although it is not a complete solution in any form, a caring attitude and a lot of love often goes a long way in such cases.
although i think some of the other guys are right - many people don't believe that this is a problem among the muslim community.  i know that among the pakistani community girls who have such problems are usually labelled as 'pagal' (mad) and often people blame the girls parents - perhaps because this is an easy option rather than facing the fact that there might be a real problem.
sometimes a community can be the source of the problem.  about 6 years ago i was very overweight and people close to me including my family would continually make jokes about my weight and my size, and there were countless nights when i would sit in my bedroom crying and feeling depressed. subhanallh i lost the weight and never put it back on - yet i can see how anorexia/bulimia begin - it would have been so easy for me to have started down that path!

[quote]remind her that food and drinks are gifts from Allah(SWT)and we must not as muslims take any gift from Allah (SWT) as granted. let her know that the body that Allah(SWT) is also a gift and not taking care of it is wrong. [/quote]

exactly, i think the trick is trying to get this message across to young muslimahs without terrifying them/pushing them away. :-)

Re: eating disorder
10/29/01 at 06:19:38
Assalamu'alaikum :-)

As mentioned before, eating disorders is not a simplistic problem of not wanting to eat and wanting to feel beautiful and slim etc.

It is deeper than that, for it involves self-esteem and the perception of how we see ourselves. No matter what others may say about how beautiful or how slim a person is, bulimics and aneroxics, would only see an 'ugly and repulsive' person standing in front of the mirror. And because it is a disease, those suffering from it feel as if they cannot "help" it... they feel a sense of satisfaction purging or a challenge fulfilled by sacrificing the nafs or desires to have that piece of delicious food.

[quote]remind her that food and drinks are gifts from Allah(SWT)and we must not as muslims take any gift from Allah (SWT) as granted. let her know that the body that Allah(SWT) is also a gift and not taking care of it is wrong. [/quote]

The problem is that sufferers don't even see that this is something "wrong". InshaAllah, I do hope that such reminders help, as with all things, "...With the rememberance of Allah, all hearts remain at peace (Surah Ar-Rad)". It is important that patients draw closer to Allah at this time. For only when the heart is close to Allah first, only then, they will be able to see and discern between what is haq and baatil. They need strength from within. Otherwise, what "anyone" says about how horrible this disease is, they won't be able to see it.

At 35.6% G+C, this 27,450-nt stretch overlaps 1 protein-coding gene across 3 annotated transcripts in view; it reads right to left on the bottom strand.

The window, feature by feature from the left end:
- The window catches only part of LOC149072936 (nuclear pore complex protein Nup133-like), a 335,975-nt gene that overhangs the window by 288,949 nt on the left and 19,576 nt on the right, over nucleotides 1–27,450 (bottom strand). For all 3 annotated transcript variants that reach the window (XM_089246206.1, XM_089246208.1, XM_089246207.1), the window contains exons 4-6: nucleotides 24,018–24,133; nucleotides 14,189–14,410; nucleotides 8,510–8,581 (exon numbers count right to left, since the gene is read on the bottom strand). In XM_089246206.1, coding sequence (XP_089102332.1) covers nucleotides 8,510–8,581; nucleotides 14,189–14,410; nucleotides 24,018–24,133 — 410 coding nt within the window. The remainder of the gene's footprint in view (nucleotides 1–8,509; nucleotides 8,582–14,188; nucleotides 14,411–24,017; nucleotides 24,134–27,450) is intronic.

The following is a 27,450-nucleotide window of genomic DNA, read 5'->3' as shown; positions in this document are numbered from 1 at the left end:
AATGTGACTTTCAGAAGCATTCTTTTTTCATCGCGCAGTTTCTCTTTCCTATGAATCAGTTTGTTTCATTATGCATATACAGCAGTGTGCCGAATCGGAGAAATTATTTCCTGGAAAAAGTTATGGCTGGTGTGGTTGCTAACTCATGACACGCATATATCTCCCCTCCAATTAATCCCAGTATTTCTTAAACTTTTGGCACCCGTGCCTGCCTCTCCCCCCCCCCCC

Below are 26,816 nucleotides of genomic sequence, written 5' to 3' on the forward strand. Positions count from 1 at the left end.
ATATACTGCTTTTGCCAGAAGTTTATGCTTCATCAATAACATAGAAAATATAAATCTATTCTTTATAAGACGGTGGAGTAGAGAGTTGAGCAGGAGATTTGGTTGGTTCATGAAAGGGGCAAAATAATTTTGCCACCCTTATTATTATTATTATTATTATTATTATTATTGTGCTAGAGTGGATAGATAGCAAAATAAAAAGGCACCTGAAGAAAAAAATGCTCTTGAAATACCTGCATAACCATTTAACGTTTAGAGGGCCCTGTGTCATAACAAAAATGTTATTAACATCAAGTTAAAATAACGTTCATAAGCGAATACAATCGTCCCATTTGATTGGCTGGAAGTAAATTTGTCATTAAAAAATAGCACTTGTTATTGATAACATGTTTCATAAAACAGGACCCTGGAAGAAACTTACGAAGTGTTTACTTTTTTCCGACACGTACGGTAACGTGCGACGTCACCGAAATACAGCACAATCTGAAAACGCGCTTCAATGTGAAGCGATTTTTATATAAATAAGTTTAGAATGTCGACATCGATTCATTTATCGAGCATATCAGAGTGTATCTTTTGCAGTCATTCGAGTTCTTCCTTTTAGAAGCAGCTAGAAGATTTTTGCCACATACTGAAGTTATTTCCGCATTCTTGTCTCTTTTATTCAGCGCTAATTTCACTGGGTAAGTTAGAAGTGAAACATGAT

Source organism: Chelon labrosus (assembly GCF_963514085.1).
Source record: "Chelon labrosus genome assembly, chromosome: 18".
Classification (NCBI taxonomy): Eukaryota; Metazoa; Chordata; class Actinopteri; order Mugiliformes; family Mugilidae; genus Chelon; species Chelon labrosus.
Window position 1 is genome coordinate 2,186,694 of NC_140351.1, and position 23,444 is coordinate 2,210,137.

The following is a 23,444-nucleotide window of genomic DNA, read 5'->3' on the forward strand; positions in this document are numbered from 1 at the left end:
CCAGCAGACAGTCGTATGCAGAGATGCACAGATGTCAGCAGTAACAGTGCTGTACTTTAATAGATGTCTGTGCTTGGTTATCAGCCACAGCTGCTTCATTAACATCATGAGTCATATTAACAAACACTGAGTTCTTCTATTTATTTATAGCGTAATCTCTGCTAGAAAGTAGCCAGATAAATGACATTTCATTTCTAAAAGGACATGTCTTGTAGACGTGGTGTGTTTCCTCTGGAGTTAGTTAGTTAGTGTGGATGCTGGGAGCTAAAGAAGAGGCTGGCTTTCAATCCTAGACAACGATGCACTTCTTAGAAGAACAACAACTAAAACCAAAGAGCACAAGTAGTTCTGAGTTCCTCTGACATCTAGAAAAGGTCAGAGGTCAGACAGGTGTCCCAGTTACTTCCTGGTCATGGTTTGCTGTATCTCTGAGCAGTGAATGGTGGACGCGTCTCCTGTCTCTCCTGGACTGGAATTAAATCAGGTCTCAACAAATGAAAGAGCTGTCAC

If someone close to you is suffering from this, please be with them, and help them gain their self esteem. Say how special they are (with sincerity), go out and do things together. Have activities that will uncover his/her talents... something that he/she is good at, inshaAllah. The person needs to feel good about himself/herself. Plus, counselling helps A LOT, inshaAllah. There is no harm seeking advice from a non-Muslim counsellor. For they help too, inshaAllah.

Please tell me where you are. I may be able to get you in contact with a Muslim psychologist, inshaAllah.

Hope this helps, inshaALlah. May Allah forgive me if I have said smt wrong, and replace it with the right knowledge for you.
Do take care and make du'a for each other :)
wassalam :-)

Re: eating disorder
10/31/01 at 05:16:03
Assalamu 'alaikum everyone,

I hope and pray that you are all well.

Eating disorders are a mental health problem; as has already been mentioned. There are issues of self esteem, with individuals often suffereing from depression and anxiety.

I think that generally the Muslim community has not been able to address the problem of mental ill health adequately. Many Muslims do not even think mental health problems exist. They encourage Muslims to turn to Allah (swt), without providing any means. One of the problems in conditions such as depression is the individual's inability to cope with their own circumstances, and for this they require support.

I believe we need trained Muslim counsellors and psychologists.